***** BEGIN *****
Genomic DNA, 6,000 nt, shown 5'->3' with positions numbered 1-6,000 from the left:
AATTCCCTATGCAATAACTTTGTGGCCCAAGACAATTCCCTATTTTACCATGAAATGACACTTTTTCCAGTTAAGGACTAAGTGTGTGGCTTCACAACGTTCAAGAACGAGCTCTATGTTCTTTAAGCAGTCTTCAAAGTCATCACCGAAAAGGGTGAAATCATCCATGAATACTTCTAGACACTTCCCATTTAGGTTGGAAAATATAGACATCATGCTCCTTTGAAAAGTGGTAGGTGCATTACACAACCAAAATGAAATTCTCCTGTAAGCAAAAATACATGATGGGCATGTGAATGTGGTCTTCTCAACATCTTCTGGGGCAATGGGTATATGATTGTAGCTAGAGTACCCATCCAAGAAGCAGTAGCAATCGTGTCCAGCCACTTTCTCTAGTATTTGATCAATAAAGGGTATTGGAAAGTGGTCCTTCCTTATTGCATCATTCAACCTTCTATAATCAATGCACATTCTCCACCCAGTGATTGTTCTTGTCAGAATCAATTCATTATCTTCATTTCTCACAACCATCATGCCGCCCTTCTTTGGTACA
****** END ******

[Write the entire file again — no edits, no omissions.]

Genomic DNA, 6,000 nt, shown 5'->3' with positions numbered 1-6,000 from the left:
AATTCCCTATGCAATAACTTTGTGGCCCAAGACAATTCCCTATTTTACCATGAAATGACACTTTTTCCAGTTAAGGACTAAGTGTGTGGCTTCACAACGTTCAAGAACGAGCTCTATGTTCTTTAAGCAGTCTTCAAAGTCATCACCGAAAAGGGTGAAATCATCCATGAATACTTCTAGACACTTCCCATTTAGGTTGGAAAATATAGACATCATGCTCCTTTGAAAAGTGGTAGGTGCATTACACAACCAAAATGAAATTCTCCTGTAAGCAAAAATACATGATGGGCATGTGAATGTGGTCTTCTCAACATCTTCTGGGGCAATGGGTATATGATTGTAGCTAGAGTACCCATCCAAGAAGCAGTAGCAATCGTGTCCAGCCACTTTCTCTAGTATTTGATCAATAAAGGGTATTGGAAAGTGGTCCTTCCTTATTGCATCATTCAACCTTCTATAATCAATGCACATTCTCCACCCAGTGATTGTTCTTGTCAGAATCAATTCATTATCTTCATTTCTCACAACCATCATGCCGCCCTTCTTTGGTACA